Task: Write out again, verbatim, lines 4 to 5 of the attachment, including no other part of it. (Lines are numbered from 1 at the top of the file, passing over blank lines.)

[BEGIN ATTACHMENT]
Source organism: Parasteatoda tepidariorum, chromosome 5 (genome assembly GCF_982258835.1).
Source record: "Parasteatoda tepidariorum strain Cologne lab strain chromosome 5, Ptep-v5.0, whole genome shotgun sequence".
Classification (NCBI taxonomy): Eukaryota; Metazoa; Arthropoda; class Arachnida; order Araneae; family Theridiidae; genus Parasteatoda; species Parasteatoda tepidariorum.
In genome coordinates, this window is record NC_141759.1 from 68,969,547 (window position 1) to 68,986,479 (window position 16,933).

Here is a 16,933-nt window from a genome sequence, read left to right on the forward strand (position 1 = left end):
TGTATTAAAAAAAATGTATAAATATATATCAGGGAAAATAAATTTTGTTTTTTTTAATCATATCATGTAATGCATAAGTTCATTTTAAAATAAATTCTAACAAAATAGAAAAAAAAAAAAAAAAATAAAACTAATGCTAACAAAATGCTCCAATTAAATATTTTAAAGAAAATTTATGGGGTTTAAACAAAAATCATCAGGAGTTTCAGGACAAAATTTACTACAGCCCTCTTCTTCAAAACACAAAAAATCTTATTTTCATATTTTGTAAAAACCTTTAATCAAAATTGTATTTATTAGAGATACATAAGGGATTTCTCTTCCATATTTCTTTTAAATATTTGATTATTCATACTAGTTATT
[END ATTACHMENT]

In genome coordinates, this window is record NC_141759.1 from 68,969,547 (window position 1) to 68,986,479 (window position 16,933).

Here is a 16,933-nt window from a genome sequence, read left to right on the forward strand (position 1 = left end):